Tuohey: I went over to Ireland to try and play professionally. Ireland is the lowest pro league in Europe and I got cut from the only team that offered me a tryout, I was too embarrassed to come home. So in order to subsidize my living in Belfast, I started coaching in primary schools. Basketball was a new sport and not segregated, so I got a lot of the Catholic and Protestant kids playing together. The police chief said it was great and that it could work in other places, so he sent me to South Africa.
Kirsch: What do you think you learned the most about your work with PeacePlayers International?
Tuohey: That a game played by kids can heal a divide created by adults, no matter how many centuries deep that divide has grown from. We’re seeing overnight, these kids become friends. It’s a competition and it’s fun with a coach who cares about you. It’s a simple recipe, there’s no magic. We’re getting kids in a room, letting them concentrate on a shared activity, and making it fun. We need to cultivate more of that. It’s shown me that people’s perceptions can change and in fact they want to change them, if you give them the tools.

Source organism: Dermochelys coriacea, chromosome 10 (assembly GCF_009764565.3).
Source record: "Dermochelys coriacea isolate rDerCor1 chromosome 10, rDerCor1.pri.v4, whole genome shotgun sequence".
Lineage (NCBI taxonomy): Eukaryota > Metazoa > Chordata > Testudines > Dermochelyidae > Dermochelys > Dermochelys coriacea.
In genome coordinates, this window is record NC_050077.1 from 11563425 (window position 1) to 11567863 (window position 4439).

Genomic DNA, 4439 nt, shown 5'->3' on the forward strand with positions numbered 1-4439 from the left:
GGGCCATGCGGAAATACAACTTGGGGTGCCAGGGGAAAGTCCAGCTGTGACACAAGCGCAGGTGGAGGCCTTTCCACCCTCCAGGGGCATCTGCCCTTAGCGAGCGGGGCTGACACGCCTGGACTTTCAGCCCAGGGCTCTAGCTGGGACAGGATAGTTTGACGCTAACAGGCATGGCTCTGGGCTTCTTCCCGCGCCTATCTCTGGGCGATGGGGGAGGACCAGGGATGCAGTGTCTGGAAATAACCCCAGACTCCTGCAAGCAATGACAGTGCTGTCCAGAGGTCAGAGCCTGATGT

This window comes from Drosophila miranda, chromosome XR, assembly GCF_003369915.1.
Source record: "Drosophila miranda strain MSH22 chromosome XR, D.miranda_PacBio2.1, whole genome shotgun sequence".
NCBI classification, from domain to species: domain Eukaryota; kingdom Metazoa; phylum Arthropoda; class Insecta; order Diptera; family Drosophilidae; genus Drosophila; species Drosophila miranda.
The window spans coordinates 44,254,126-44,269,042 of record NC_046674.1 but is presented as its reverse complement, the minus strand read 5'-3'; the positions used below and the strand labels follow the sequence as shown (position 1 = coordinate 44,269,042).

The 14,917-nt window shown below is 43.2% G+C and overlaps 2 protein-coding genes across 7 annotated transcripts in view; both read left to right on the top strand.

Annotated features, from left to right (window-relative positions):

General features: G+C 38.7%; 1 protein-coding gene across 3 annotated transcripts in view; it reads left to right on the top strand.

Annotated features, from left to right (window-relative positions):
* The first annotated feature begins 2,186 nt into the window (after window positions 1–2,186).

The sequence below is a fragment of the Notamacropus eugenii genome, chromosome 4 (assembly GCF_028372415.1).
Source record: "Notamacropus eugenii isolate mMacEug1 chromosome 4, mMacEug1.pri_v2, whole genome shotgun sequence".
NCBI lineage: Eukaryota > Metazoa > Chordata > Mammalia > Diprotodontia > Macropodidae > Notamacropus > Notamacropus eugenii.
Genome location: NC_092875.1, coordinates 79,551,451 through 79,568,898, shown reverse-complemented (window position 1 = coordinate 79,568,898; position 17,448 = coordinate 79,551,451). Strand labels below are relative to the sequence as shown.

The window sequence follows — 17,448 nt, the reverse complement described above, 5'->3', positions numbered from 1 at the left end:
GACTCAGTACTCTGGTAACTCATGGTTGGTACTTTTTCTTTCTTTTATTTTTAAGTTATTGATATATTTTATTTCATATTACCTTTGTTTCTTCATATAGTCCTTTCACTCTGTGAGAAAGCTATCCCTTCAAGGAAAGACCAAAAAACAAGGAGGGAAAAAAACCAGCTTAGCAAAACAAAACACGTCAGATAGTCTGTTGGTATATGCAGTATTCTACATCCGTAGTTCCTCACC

Kirsch: You signed on to run Healthy Buffalo’s Youth Clinic on the 27th. What are you most looking forward to?
Tuohey: Healthy Buffalo has a great energy about it, for what it stands for and the people that it’s bringing together. I want to harness some of that energy and help some of the younger kids learn the game and connect with some of the older people who love the game. My hope is that this wont be a one off and will be a continuing program for the kids. But most of all it’s just fun. It’s fun to work with kids. It’s a fun to help the game grow, we all love the game.